Last week I sent “Foodies Rush In” off to another agent…and I’ve been obsessively checking my email ever since. It occurred to me that finding an agent is like dating all over again…only it’s dating someone who you’re totally crazy and infatuated with, and they maybe-might-possibly be interested in you, and you’re desperately looking for any hint that they actually know you exist.
In March I went to New York and had two editors from Penguin request my manuscript. I sent it the same day they asked. Then I waited and waited. I went over and over in my mind when we met. Here’s how my inner dialogue went:
She seemed really interested in me. She laughed when I said I had crazy hair but I was not a crazy writer. She said she loved my pitch. She said she loved my pitch!! What if she didn’t actually love my pitch, but was just trying to get me out of the room? What if saying she loves my pitch is the equivalent of saying I have a nice personality but she’s not interested in me? Oh god! She’s not interested in me! I’M NOT GOOD ENOUGH!
I waited for four months for an answer from both agents. Then I sent a polite, painfully worded email in which I try to sound gracious and accepting. Something like “I met you a few months ago and you seemed really interested in me and asked for my number. I gave you my number and made it clear I was available but you haven’t called yet, so I’m wondering if maybe your computer crashed or your email/phone/iPad isn’t working? Or maybe I transposed some numbers or something? Hope to talk to you soon! PS: I’m not crazy!”
Actually, that might’ve been a voice mail I left for a guy I was obsessed with in my twenties.
One of the agents responded, said her computer DID crash. I was overjoyed! I sent the manuscript again. She said she’d get right to it. That was three months ago. I then sent a follow up email that bordered a little bit on creepy and needy. Needless to say, she hasn’t responded.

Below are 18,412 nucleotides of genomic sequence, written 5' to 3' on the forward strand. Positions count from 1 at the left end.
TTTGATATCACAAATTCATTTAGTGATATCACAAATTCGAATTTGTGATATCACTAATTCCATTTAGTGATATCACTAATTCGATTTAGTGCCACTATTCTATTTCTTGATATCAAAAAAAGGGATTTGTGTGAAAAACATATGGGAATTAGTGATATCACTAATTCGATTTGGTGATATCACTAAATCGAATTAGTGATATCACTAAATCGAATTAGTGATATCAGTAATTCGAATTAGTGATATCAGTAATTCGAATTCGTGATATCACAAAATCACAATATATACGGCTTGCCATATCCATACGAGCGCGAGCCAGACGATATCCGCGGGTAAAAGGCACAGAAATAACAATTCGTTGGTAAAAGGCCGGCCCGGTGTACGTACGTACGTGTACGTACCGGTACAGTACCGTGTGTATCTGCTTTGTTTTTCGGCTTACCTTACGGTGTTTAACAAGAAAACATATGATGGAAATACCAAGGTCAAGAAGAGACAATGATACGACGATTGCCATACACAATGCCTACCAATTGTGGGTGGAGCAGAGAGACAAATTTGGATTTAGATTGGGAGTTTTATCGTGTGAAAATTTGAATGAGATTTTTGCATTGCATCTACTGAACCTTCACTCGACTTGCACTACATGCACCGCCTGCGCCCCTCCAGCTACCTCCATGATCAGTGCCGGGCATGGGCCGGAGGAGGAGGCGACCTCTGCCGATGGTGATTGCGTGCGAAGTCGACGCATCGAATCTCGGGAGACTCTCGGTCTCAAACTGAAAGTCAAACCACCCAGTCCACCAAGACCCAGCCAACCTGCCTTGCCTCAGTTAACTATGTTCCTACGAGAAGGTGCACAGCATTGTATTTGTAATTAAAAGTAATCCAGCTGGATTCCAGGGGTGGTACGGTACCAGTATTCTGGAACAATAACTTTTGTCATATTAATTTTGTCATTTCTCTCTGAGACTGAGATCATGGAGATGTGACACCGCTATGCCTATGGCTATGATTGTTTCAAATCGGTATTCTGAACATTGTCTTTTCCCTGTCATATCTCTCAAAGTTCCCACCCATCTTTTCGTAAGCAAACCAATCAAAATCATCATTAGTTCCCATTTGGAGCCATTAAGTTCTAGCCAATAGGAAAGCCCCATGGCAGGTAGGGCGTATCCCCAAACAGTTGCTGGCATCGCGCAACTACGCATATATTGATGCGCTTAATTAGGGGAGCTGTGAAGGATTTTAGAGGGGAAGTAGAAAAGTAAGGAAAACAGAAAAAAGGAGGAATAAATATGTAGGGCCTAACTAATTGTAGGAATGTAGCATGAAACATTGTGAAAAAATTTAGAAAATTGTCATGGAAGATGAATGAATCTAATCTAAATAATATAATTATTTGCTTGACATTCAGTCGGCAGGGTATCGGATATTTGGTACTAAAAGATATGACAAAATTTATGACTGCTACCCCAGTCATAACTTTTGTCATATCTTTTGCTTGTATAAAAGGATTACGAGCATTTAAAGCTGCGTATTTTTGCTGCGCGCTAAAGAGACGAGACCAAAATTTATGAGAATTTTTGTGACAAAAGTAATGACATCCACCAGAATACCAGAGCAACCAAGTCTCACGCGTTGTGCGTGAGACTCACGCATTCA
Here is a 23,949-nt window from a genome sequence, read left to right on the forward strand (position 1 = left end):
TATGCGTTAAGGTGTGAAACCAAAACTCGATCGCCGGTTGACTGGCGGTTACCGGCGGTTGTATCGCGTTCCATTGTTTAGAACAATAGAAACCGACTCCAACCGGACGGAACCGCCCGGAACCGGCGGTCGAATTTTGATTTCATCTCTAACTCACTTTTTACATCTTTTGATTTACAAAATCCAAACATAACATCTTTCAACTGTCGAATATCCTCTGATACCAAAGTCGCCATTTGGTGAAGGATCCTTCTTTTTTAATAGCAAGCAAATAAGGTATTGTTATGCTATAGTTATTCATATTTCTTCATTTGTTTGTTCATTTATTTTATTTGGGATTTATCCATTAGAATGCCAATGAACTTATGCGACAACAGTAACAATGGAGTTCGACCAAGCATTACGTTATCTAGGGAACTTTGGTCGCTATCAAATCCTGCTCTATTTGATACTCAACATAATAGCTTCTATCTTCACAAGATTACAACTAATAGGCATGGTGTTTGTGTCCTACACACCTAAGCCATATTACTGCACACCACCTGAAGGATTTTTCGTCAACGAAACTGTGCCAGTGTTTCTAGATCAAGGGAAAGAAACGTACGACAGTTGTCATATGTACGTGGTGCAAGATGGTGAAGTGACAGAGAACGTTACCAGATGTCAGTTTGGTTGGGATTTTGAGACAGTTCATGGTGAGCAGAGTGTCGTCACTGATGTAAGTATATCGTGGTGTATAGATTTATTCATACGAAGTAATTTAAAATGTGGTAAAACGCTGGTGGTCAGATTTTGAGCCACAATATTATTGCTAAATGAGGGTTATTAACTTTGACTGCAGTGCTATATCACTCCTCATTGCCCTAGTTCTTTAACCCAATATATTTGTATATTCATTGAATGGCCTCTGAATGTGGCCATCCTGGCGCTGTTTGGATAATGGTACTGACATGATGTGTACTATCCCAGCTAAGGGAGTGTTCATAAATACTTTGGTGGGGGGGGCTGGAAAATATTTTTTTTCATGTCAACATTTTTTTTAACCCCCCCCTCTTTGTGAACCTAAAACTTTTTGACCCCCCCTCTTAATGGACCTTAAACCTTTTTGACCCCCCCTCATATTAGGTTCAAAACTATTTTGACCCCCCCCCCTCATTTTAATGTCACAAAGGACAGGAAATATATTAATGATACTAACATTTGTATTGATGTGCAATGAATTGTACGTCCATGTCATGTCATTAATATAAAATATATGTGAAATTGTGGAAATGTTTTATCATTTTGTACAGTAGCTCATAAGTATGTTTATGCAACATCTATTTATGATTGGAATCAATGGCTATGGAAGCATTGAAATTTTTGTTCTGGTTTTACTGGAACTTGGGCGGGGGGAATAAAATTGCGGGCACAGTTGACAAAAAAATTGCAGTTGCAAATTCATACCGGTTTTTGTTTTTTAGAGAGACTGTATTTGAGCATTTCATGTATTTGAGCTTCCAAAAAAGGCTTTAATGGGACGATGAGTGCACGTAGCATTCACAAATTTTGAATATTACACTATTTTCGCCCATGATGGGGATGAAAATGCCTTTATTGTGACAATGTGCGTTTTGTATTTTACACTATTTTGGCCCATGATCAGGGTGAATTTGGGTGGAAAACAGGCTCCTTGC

Then I had an agent who wrote to me saying I had the best pitch she’d ever read and to send my manuscript right away. I did. In June. And…I’ve heard nothing. Apparently, my pitch is better than the actual novel.
Now most recently my book sits with another agent who also requested pretty much manuscripts or excerpts from everyone at the conference. It’s like entering the lottery, only with a group of deserving friends. Everyone deserves to win but chances are only one (maybe) will. You hope it’s you, but you also feel bad if it’s you.
I’m now obsessively checking my email and replaying my meeting with her. Just like the others. Haven’t I learned by now that looking for an agent is like The Rules? Remember that annoying Rule book? It said basically that you shouldn’t call or chase a guy. If he’s interested in you, truly interested in you, he’ll pursue you.
It’s annoying, but there’s some truth in there.
The sobering reality is, if my book was as good as I was hoping, these agents and editors would be chasing me. And honestly, I don’t even think it’s a miraculous book. I just tried to write something sweet, fun, accessible and marketable. It doesn’t advocate for social change; there’s not a ton of sex; it’s just a simple story of two nerds who fall in love when the timing is right.
I think I’ve written the novel-equivalent to a wallflower. My book is that girl that no one really notices, but if they only took time to get to know her, they’d find out that she’s colorful, soft-spoken and quirky.
All I can do is wait. I’ve promised myself to stop checking my email, and stop even thinking about sending up that needy follow-up email that says “Hey! I’m here! Did you read my work? I thought you liked me? Don’t you like me? WHY DON’T YOU LIKE ME?”
I’m thinking these are good choices.
I waited thirty-eight years to find the perfect man for me. I’m just hoping finding the perfect agent doesn’t take as long. I really have been very, very patient.
For now, I’ll do what I’m best at: I’ll just keep writing. Someone’s going to notice me sooner or later.
(Okay. So maybe I am a little bit crazy, but only enough to be interesting.)